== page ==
My recent post about the Mamiya RZ33 - Mamiya’s latest take on medium-format DSLRs - was followed by an unusually high volume of comments that can be boiled down to several key categories and a sidebar conversation with "euroblade," a reader who’s tearing his or her kishkas out trying to choose between the RZ33 and a BMW R100RT motorcycle, which cost about the same but satisfy opposing needs. (Feel free to cast your vote folks: the RZ33 or the motorcycle? And we expect spirited, lively debate on this one!)
The most-asked question about the RZ33 was “How much is it?” followed by a chastising for not including this important piece of information in the original text. There are several reasons we refrain from printing selling prices, mostly because prices change frequently, and updating older blog and newsletter posts would be a monumental task. What we do instead is hyperlink the product name (and product photographs) to the B&H product page, which displays the current selling price—including rebates. And for the record, the Mamiya RZ33 has a selling price that is neck-and-neck with the price of the BMW R100RT.
Z33. Even though the last of the RBs, the RB67 Pro-SD, was introduced back in 1990, the system continues to remain a hot topic for many shooters here and abroad for a number of reasons.
Often referred to as the poor man’s Hasselblad, the RB was (is) in truth an extremely able, fairly-priced camera system capable of filling the needs of portrait, wedding, corporate and advertising photographers alike. A wide selection of lenses—some better than others—along with prism finders, waist-level finders, sports finders and revolving interchangeable film backs, helped establish the RB as a true workhorse of a system for the masses.
Along with an appreciable number of Boomer-age black-and-white aficionados who first caught the photo bug back in their college days, RBs continue to be cameras of choice for portrait and studio photographers in smaller towns and cities around the world. This is because they remain quite affordable, and equally important, their mechanical innards are easy to repair even if it means cobbling together odds and ends from the parts bin. Improvising repairs on electronically-controlled components such as RZ lens shutters and almost everything on the RZ33, while not impossible, is a far trickier undertaking.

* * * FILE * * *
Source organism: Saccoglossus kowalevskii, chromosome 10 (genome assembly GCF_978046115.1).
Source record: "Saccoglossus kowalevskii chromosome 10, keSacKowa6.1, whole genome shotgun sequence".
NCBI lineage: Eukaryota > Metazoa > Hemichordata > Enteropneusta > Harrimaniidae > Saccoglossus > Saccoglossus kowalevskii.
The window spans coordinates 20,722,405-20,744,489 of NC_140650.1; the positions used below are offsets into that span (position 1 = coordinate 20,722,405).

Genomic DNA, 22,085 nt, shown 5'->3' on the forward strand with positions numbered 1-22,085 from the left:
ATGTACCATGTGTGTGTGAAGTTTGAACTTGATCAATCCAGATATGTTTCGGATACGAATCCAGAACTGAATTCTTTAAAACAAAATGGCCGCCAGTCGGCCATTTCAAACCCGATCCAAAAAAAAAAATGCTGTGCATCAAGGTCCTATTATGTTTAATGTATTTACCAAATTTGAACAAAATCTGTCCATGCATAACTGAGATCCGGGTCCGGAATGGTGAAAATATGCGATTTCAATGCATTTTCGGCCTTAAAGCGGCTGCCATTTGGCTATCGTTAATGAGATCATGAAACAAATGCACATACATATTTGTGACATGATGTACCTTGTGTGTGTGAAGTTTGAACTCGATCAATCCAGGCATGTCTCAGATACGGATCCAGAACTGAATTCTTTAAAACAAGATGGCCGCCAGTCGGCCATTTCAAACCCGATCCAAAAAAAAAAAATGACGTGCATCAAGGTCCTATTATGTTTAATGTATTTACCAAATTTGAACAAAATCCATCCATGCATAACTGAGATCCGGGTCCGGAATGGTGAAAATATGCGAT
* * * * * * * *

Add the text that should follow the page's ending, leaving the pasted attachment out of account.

As for converting the RB for digital capture, RBs can be adapted for use with Mamiya DM-series digital backs via the use of an RB adapter, which means RB diehards can have their cake and eat it too, plus the cost of the RB Adapter. Mamiya DM-series digital backs, which can also be coupled to Mamiya's 645AFD, 645AFDII, 645AFDIII, & 645DF, RZ67 and most 4 x 5 view cameras, are available in the following sensor sizes: 22 megapixels, and 56 megapixels. Caballeros... inicia su laptops!
The last category of feedback has to do with a topic that's nearly as retro as the Mamiya RB, i.e., crop factors. I thought I'd finally heard the last of these discussions since most shooters now readily accept the fact if you shoot with lenses designed for a specific format using a camera with a smaller-format sensor, you're going to have a crop factor. This was a bigger deal before camera manufacturers began producing shorter focal length optics optimized for the smaller APS-C and 4/3 imaging formats. Medium-format DSLR manufacturers made fewer similar moves and never to the extent of "35mm" DSLR manufacturers.
The result is that if you need wide-angle coverage with an RZ or RB-system camera, short of stitching images, you're skunked. The flip side of the story is that for RZ/RB shooters who shoot portraits and weddings for a living, the loss of anything wider than moderately-wide will only be felt when shooting larger groups in tighter spaces. But then you can always switch to a film magazine, take your shot, and switch back to digital after you thin out the herd.
Now, if we could only figure out if euroblade is better off blowing his or her wad on the RZ or the bike.